The charges were dismissed, and he was supposed to leave the country.But he stayed, remotely running computer systems for clients around the world, and hosting, he said, tens of thousands of websites as well.He described a series of houseguests, people he let crash in his small place from down the street, other countries. And this: “There was no children in front of the cam in my house, not even dressed, as far as I know, not even with their frigging mothers as far as I know.” At one point, he told AP the images might have inadvertently slipped in when he downloaded massive files using Bit Torrent.
Almost every case stems from the Philippines, where good English speakers, increased internet connections and widespread international cash transfer systems combine with widespread poverty and easy access to vulnerable kids.
There have been as many as three busts a week there this spring.
“Why is everyone asking about children coming into my house?
” said Deakin, 53, his wrists bound with a zip tie.
“I don’t even know what you’re frigging doing here! A member of the National Bureau of Investigation anti-human trafficking division displays bondage cuffs used for sexual acts during a raid at the home of suspected child webcam cybersex operator David Timothy Deakin.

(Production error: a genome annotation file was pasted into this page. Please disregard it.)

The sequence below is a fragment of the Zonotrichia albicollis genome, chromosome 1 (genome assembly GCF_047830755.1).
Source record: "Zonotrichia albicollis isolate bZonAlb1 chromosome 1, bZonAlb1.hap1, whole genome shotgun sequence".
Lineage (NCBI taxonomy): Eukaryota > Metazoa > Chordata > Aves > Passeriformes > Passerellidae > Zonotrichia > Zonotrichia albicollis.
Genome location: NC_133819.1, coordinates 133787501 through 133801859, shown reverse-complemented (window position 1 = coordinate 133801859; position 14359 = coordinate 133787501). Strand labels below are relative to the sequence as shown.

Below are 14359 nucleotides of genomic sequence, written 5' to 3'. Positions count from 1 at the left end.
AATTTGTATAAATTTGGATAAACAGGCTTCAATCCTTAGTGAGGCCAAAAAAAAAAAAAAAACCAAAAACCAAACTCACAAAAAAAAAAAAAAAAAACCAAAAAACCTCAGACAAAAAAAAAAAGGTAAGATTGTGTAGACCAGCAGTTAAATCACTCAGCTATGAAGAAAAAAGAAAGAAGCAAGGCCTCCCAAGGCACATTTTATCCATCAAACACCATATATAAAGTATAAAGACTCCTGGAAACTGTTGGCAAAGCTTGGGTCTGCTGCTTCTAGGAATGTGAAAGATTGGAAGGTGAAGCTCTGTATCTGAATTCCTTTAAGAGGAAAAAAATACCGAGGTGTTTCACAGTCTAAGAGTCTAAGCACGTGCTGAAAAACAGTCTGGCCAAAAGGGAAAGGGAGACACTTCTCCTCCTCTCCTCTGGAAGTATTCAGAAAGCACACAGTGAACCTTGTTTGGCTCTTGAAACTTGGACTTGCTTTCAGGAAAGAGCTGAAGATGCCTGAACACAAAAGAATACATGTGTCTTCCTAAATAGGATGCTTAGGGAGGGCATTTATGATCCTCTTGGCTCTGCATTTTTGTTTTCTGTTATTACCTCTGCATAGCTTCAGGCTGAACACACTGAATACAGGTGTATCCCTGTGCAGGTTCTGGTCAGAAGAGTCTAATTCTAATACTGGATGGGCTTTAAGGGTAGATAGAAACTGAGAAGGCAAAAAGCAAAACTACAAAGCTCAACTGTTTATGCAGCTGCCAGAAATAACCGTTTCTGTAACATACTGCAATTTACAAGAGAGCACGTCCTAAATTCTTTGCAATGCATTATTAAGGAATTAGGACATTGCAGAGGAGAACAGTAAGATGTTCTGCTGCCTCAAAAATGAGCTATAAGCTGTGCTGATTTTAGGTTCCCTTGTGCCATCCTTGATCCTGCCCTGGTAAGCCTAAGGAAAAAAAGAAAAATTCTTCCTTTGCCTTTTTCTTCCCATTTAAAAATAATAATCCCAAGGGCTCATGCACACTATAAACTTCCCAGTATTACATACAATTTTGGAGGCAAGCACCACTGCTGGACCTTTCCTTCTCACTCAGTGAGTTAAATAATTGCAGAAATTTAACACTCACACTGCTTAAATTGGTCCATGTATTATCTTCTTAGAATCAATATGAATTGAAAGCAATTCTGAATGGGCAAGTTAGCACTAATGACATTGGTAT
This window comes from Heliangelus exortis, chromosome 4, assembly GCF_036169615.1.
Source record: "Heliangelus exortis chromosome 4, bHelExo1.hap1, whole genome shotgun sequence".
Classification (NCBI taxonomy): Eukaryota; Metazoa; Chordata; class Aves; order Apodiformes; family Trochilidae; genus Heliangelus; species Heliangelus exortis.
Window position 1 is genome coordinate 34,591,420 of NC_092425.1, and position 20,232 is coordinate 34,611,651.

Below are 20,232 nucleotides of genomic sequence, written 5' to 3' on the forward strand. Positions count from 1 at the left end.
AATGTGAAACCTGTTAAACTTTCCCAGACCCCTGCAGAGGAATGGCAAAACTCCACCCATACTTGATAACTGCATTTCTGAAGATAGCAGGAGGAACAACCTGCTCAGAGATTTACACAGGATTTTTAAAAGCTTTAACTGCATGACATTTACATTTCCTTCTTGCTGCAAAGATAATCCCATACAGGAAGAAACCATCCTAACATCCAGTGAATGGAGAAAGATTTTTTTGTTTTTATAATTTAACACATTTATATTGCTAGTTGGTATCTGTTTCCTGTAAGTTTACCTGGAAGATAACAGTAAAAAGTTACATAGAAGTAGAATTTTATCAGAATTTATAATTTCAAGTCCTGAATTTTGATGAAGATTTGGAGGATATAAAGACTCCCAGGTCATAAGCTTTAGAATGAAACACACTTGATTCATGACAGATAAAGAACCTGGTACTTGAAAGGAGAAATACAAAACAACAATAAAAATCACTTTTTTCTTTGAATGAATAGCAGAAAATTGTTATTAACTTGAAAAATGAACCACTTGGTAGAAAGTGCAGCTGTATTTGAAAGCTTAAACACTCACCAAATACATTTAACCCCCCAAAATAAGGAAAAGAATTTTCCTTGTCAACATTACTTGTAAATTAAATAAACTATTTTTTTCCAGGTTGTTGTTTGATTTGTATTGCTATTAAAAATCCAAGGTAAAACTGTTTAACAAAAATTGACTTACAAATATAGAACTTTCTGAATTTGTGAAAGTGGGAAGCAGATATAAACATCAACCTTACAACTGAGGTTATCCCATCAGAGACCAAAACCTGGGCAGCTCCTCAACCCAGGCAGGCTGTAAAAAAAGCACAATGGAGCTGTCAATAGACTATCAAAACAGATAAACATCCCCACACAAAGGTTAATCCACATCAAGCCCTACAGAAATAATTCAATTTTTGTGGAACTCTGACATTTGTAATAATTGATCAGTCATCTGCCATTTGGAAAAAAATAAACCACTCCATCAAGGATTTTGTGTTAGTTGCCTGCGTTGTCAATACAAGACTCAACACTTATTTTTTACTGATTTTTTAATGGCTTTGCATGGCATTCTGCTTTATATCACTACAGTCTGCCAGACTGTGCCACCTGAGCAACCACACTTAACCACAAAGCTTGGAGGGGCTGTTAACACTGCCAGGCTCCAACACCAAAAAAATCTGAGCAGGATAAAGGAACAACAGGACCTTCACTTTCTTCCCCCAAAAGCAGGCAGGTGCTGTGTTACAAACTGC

Deakin grew up in Peoria, Illinois, he said, “around the corn fields.” His family was splintered, his sister hated him and he didn’t finish high school, he said.
(Business names in this case are being withheld because of the ongoing investigation.) Records in Deakin’s townhouse included debit cards for money transfer services, including Smart Money and Payoneer.
The raid began just before dawn, as seven vanloads of police, investigators, lawyers and social workers rolled out of Manila, past rice paddies and water buffalo, and into a town that was once a large US military base, now a major red light district.
They tied him up with the first thing they could grab, an i Phone charging cord, before he could hit the button.